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> need some suggestions, Is it possible for me to become theoretical neuroscientist by going for another Ph.D?
polly
post Jun 07, 2010, 07:58 PM
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Dear all

Currently I am a Ph.D student in Hearing Science, doing research in physiological signal processings related to auditory perception. I have an idea recently about going for another Ph.D after finishing the current one. The second one I'd like to pursue is theoretical neuroscience, which is put under Applied Math division, since it's mainly about computational modelling of neural representations. Though I am not a math major, I personally believe the two research areas match well. However, I heard people say that it's hard to be offered with a second Ph.D because most likely one of them will be wasted. I actually consider the both are useful, because one is more experiment based while the other is theoretical related. Neuroscience itself is very interdisciplinary. What I plan to do is to study the same issue just from different aspects. I am not sure if this argument looks strong enough.

Another concern is that I am not a math major. I was a Biomedical Engineering major in undergrad. I took several math courses in Math&Physics department before. Now plan to take several graduate level math courses including matrix theory and statistics sequence. Also will for sure take the Math subject test. I don't know if this disadvantage would be less weighted if I do well in Subject test to show that I have the necessarily needed math background.

Someone says what matters is the research ability and matching of research areas. On the other hand, they say it's hard to get offered a second Ph.D. I don't mind spending years for another degree. Actually, I would be excited about it since theoretical neuroscience is the area I have dreamed to learn about. And I know lots of researchers change their research areas from what they did in Ph.D.

I am looking forward to hear suggestions! Thanks a lot!

----
I posted for suggestions in another forum...
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GodConsciousness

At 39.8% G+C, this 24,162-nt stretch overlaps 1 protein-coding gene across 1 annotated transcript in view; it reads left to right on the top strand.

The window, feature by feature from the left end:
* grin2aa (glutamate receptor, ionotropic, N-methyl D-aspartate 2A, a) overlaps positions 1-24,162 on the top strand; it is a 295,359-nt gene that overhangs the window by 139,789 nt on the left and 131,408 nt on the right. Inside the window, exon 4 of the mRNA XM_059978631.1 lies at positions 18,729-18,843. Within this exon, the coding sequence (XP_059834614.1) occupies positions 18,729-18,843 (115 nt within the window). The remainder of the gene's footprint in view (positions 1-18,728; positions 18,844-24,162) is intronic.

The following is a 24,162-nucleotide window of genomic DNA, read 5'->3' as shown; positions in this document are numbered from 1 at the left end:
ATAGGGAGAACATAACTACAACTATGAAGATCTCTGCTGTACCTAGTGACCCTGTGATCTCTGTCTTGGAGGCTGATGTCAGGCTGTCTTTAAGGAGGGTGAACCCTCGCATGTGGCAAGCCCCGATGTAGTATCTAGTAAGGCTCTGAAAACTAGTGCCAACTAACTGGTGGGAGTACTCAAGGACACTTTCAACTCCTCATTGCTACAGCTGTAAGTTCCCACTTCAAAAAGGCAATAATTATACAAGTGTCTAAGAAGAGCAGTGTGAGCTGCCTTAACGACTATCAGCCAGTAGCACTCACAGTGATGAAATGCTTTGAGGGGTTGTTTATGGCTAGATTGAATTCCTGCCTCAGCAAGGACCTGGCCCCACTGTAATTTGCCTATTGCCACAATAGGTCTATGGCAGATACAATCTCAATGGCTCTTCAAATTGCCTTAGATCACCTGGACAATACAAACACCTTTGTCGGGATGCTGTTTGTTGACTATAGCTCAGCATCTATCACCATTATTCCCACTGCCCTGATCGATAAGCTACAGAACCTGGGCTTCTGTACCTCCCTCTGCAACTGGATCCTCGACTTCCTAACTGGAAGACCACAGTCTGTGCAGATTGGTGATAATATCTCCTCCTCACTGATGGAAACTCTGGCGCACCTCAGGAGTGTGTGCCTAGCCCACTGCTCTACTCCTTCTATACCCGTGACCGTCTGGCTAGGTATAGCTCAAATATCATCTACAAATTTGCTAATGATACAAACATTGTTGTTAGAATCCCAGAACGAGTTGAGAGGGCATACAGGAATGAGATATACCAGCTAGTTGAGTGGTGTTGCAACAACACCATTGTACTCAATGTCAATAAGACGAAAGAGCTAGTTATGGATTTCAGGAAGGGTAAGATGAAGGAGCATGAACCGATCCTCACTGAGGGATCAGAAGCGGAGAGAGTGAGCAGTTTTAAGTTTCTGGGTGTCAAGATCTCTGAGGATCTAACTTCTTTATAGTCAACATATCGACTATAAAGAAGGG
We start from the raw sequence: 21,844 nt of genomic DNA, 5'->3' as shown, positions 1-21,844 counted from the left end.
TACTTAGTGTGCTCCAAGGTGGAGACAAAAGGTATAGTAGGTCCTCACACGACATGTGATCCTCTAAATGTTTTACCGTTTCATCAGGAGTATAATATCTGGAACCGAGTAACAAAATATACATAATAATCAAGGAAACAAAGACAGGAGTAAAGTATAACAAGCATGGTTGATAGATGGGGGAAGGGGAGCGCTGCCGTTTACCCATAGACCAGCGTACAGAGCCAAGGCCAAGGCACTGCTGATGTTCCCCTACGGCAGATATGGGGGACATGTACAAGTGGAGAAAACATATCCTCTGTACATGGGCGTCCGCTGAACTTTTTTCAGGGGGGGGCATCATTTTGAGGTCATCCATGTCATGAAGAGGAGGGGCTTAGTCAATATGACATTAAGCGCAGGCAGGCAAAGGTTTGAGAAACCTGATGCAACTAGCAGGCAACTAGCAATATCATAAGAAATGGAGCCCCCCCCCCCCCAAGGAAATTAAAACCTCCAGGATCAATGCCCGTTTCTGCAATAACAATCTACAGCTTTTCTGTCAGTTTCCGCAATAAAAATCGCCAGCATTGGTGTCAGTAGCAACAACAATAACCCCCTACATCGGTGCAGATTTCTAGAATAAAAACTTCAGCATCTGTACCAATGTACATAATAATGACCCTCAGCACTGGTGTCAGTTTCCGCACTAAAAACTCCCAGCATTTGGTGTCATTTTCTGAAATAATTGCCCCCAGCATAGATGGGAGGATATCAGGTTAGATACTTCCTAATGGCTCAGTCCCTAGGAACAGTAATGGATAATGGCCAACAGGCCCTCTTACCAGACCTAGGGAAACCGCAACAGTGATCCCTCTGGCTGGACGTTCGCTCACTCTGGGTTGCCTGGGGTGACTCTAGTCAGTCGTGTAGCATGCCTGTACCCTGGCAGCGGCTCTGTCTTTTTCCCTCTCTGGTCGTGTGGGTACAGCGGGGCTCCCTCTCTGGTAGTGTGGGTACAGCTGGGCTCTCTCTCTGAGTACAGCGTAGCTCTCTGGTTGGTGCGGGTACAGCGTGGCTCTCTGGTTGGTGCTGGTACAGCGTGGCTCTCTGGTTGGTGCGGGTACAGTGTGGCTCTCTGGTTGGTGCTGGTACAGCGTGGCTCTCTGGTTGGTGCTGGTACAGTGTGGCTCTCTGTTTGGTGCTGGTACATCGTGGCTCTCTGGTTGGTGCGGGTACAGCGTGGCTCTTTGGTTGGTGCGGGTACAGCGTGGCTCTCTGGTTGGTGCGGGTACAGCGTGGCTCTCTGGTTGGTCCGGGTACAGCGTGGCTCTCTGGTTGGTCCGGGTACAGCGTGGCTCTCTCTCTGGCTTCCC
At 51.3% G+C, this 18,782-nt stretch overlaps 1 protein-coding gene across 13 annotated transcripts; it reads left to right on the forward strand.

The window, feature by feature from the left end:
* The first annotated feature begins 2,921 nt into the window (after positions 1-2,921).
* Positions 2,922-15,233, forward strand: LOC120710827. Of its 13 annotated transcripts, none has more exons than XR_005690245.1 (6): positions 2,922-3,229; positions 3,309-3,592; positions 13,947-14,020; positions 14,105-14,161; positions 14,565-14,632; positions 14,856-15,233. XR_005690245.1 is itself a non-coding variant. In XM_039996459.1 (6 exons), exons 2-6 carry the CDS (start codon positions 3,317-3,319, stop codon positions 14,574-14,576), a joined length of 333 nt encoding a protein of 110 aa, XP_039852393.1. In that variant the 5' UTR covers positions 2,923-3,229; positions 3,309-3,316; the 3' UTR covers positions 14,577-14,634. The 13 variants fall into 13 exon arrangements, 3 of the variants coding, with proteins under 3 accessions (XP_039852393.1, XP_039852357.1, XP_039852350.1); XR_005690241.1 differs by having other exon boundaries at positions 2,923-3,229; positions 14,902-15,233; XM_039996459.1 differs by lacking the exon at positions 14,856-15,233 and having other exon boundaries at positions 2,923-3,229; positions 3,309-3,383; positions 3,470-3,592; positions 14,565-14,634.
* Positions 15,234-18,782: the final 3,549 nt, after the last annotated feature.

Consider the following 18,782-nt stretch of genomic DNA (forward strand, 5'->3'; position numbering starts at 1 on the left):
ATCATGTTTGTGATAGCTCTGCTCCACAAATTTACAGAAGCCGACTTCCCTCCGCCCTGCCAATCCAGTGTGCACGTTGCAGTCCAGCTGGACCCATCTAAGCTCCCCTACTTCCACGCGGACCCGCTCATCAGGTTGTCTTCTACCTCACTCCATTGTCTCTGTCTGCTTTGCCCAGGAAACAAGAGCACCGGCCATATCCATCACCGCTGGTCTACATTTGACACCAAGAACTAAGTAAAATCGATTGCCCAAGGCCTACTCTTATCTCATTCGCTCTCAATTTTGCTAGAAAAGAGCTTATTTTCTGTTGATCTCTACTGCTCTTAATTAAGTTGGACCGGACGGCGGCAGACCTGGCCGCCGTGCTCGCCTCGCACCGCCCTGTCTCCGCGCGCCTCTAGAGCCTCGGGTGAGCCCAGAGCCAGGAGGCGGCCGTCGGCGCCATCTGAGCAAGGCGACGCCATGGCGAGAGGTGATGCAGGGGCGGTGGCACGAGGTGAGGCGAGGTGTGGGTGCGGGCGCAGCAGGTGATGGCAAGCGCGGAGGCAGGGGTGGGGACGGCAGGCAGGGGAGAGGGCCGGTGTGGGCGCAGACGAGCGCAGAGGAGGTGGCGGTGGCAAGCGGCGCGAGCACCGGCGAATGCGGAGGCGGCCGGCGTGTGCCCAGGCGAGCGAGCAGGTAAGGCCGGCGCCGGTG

post Jun 08, 2010, 05:26 AM
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Would it be possible to find a post-grad position more along the lines of theoretical neuroscience?
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polly
post Jun 08, 2010, 05:49 PM
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QUOTE(GodConsciousness @ Jun 08, 2010, 05:26 AM) *

Would it be possible to find a post-grad position more along the lines of theoretical neuroscience?


thanks a lot for your reply. I thought about it before but still seems that my math background is not solid enough. So I thought about having a degree in math...

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Paul King
post Aug 20, 2010, 02:31 PM
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It's my understanding that one PhD is enough.

However having spent some time around theoretical neuroscience for a while, I can say that it is an extraordinarily mathematical field. A lot of the folks in it are former physicists, and the math equations involved are numerous, complex, and abstract. Linear algebra and theoretical statistics are big components. Also, the field of theoretical neuroscience can be a bit competitive and elitist -- moreso than experimental neuroscience -- with a lot of math machismo in the culture.

On the positive side, there is nothing to stop you from incorporating theoretical models into your work, for example by collaborating with a theoretical neuroscience person until enough of it rubs off to do your own theoretical work. The theoretical people love collaborating with experimentalists, since experimental data carries much more publication clout than a theoretical idea. And even in the theory world, the less math oriented people collaborate with the more-math-oriented ones because equations are so important for credibility.

I like the post-doc idea.
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Hey Hey
post Aug 20, 2010, 02:46 PM
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Ahhh, to be a perpetual student .....
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lucid_dream
post Aug 21, 2010, 06:01 AM
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i agree with Paul King. I would strongly advise against a 2nd PhD. Once you have one, then many doors are opened and there's no need to get a 2nd. Just find a postdoc in theoretical neurosci.
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Dennis Sedov
post Jul 22, 2013, 05:17 AM
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I'm currently in undergrad in PSY, however theoretical neuroscience is of a great interest to me as well. I'm doing several classes on linear algebra, algorithms and calculus on Coursera right now and plan study math till I get all the requirements for this field.

What is a usual set of math classes that one needs to take for theoretical neuroscience? I'm thinking graph theory is important, what else?
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